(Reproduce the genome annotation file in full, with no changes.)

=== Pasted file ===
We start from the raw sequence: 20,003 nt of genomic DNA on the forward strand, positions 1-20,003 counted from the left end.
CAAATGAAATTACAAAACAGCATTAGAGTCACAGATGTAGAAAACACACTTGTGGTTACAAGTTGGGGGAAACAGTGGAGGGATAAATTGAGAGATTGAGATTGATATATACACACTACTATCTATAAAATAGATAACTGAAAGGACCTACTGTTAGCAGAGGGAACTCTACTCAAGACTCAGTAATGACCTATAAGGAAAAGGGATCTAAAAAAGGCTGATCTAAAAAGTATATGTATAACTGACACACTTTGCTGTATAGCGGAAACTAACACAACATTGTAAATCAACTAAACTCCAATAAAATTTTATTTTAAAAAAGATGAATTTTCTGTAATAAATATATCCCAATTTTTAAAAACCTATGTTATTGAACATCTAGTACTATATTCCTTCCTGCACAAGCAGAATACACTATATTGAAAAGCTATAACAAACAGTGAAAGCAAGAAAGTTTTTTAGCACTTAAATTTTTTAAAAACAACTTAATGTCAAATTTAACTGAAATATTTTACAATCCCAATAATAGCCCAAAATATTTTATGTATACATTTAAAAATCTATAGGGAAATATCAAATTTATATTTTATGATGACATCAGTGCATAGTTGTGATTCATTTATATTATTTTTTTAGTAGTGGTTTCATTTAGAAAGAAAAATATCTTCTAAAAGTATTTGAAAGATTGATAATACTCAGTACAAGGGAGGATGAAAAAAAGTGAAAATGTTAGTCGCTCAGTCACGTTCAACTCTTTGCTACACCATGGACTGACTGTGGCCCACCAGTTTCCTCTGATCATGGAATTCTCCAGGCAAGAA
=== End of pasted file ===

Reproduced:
We start from the raw sequence: 20,003 nt of genomic DNA on the forward strand, positions 1-20,003 counted from the left end.
CAAATGAAATTACAAAACAGCATTAGAGTCACAGATGTAGAAAACACACTTGTGGTTACAAGTTGGGGGAAACAGTGGAGGGATAAATTGAGAGATTGAGATTGATATATACACACTACTATCTATAAAATAGATAACTGAAAGGACCTACTGTTAGCAGAGGGAACTCTACTCAAGACTCAGTAATGACCTATAAGGAAAAGGGATCTAAAAAAGGCTGATCTAAAAAGTATATGTATAACTGACACACTTTGCTGTATAGCGGAAACTAACACAACATTGTAAATCAACTAAACTCCAATAAAATTTTATTTTAAAAAAGATGAATTTTCTGTAATAAATATATCCCAATTTTTAAAAACCTATGTTATTGAACATCTAGTACTATATTCCTTCCTGCACAAGCAGAATACACTATATTGAAAAGCTATAACAAACAGTGAAAGCAAGAAAGTTTTTTAGCACTTAAATTTTTTAAAAACAACTTAATGTCAAATTTAACTGAAATATTTTACAATCCCAATAATAGCCCAAAATATTTTATGTATACATTTAAAAATCTATAGGGAAATATCAAATTTATATTTTATGATGACATCAGTGCATAGTTGTGATTCATTTATATTATTTTTTTAGTAGTGGTTTCATTTAGAAAGAAAAATATCTTCTAAAAGTATTTGAAAGATTGATAATACTCAGTACAAGGGAGGATGAAAAAAAGTGAAAATGTTAGTCGCTCAGTCACGTTCAACTCTTTGCTACACCATGGACTGACTGTGGCCCACCAGTTTCCTCTGATCATGGAATTCTCCAGGCAAGAA